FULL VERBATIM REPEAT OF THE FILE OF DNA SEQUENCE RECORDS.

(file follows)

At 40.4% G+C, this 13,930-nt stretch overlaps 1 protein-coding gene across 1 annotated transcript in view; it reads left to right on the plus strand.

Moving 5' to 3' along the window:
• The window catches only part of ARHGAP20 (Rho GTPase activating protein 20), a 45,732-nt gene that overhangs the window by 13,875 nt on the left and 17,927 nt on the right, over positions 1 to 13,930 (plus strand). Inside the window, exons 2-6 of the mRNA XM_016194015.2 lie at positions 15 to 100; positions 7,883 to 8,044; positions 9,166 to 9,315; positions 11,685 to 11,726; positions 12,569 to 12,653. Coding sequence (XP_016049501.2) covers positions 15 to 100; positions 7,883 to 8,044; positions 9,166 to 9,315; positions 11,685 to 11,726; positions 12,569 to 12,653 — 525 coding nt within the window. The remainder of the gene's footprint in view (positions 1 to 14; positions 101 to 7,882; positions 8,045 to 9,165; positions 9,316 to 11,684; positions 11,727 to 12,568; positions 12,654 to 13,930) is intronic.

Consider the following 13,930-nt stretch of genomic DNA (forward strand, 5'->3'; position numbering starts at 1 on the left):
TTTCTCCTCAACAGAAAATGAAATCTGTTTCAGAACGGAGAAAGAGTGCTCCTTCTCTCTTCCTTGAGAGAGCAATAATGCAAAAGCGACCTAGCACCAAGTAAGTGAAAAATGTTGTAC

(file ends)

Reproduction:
At 40.4% G+C, this 13,930-nt stretch overlaps 1 protein-coding gene across 1 annotated transcript in view; it reads left to right on the plus strand.

Moving 5' to 3' along the window:
• The window catches only part of ARHGAP20 (Rho GTPase activating protein 20), a 45,732-nt gene that overhangs the window by 13,875 nt on the left and 17,927 nt on the right, over positions 1 to 13,930 (plus strand). Inside the window, exons 2-6 of the mRNA XM_016194015.2 lie at positions 15 to 100; positions 7,883 to 8,044; positions 9,166 to 9,315; positions 11,685 to 11,726; positions 12,569 to 12,653. Coding sequence (XP_016049501.2) covers positions 15 to 100; positions 7,883 to 8,044; positions 9,166 to 9,315; positions 11,685 to 11,726; positions 12,569 to 12,653 — 525 coding nt within the window. The remainder of the gene's footprint in view (positions 1 to 14; positions 101 to 7,882; positions 8,045 to 9,165; positions 9,316 to 11,684; positions 11,727 to 12,568; positions 12,654 to 13,930) is intronic.

Consider the following 13,930-nt stretch of genomic DNA (forward strand, 5'->3'; position numbering starts at 1 on the left):
TTTCTCCTCAACAGAAAATGAAATCTGTTTCAGAACGGAGAAAGAGTGCTCCTTCTCTCTTCCTTGAGAGAGCAATAATGCAAAAGCGACCTAGCACCAAGTAAGTGAAAAATGTTGTAC